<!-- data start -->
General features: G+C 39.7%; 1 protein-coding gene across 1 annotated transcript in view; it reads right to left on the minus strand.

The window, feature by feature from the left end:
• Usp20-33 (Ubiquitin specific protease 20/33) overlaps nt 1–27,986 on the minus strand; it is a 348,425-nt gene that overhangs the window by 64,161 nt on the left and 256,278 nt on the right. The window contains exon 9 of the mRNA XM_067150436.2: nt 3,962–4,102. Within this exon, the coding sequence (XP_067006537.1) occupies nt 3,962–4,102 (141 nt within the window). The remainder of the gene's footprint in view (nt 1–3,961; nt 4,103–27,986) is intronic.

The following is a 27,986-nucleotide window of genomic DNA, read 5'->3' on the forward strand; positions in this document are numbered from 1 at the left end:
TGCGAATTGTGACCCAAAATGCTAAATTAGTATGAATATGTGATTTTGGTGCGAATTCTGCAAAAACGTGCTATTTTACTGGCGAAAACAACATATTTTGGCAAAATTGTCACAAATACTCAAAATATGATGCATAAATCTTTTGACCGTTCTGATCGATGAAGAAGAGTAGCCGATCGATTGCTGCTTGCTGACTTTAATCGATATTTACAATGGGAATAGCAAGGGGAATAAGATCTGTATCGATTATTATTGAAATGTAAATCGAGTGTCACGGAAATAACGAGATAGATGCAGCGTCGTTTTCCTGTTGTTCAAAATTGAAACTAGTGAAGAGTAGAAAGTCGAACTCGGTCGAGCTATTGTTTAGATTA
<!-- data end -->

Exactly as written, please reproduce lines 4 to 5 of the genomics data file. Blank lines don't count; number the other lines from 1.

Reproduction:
The following is a 27,986-nucleotide window of genomic DNA, read 5'->3' on the forward strand; positions in this document are numbered from 1 at the left end:
TGCGAATTGTGACCCAAAATGCTAAATTAGTATGAATATGTGATTTTGGTGCGAATTCTGCAAAAACGTGCTATTTTACTGGCGAAAACAACATATTTTGGCAAAATTGTCACAAATACTCAAAATATGATGCATAAATCTTTTGACCGTTCTGATCGATGAAGAAGAGTAGCCGATCGATTGCTGCTTGCTGACTTTAATCGATATTTACAATGGGAATAGCAAGGGGAATAAGATCTGTATCGATTATTATTGAAATGTAAATCGAGTGTCACGGAAATAACGAGATAGATGCAGCGTCGTTTTCCTGTTGTTCAAAATTGAAACTAGTGAAGAGTAGAAAGTCGAACTCGGTCGAGCTATTGTTTAGATTA